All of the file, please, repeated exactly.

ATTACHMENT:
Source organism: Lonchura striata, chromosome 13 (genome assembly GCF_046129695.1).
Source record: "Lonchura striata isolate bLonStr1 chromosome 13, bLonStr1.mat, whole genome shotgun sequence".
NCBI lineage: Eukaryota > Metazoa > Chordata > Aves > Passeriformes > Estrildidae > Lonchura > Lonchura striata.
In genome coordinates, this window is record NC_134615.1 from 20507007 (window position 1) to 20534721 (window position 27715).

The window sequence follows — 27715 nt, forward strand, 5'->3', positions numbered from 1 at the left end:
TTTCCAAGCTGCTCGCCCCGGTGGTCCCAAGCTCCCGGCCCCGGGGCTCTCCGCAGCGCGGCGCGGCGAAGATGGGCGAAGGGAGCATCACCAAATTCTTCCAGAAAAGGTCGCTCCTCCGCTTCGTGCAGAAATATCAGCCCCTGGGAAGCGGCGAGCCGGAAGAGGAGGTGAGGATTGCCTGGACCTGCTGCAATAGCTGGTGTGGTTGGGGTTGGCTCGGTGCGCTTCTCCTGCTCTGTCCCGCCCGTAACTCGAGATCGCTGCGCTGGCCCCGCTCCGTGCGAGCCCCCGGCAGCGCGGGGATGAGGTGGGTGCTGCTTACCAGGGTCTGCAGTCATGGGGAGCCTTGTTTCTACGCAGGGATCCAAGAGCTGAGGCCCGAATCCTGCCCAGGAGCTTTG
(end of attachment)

Source organism: Lonchura striata, chromosome 13 (genome assembly GCF_046129695.1).
Source record: "Lonchura striata isolate bLonStr1 chromosome 13, bLonStr1.mat, whole genome shotgun sequence".
NCBI lineage: Eukaryota > Metazoa > Chordata > Aves > Passeriformes > Estrildidae > Lonchura > Lonchura striata.
In genome coordinates, this window is record NC_134615.1 from 20507007 (window position 1) to 20534721 (window position 27715).

The window sequence follows — 27715 nt, forward strand, 5'->3', positions numbered from 1 at the left end:
TTTCCAAGCTGCTCGCCCCGGTGGTCCCAAGCTCCCGGCCCCGGGGCTCTCCGCAGCGCGGCGCGGCGAAGATGGGCGAAGGGAGCATCACCAAATTCTTCCAGAAAAGGTCGCTCCTCCGCTTCGTGCAGAAATATCAGCCCCTGGGAAGCGGCGAGCCGGAAGAGGAGGTGAGGATTGCCTGGACCTGCTGCAATAGCTGGTGTGGTTGGGGTTGGCTCGGTGCGCTTCTCCTGCTCTGTCCCGCCCGTAACTCGAGATCGCTGCGCTGGCCCCGCTCCGTGCGAGCCCCCGGCAGCGCGGGGATGAGGTGGGTGCTGCTTACCAGGGTCTGCAGTCATGGGGAGCCTTGTTTCTACGCAGGGATCCAAGAGCTGAGGCCCGAATCCTGCCCAGGAGCTTTG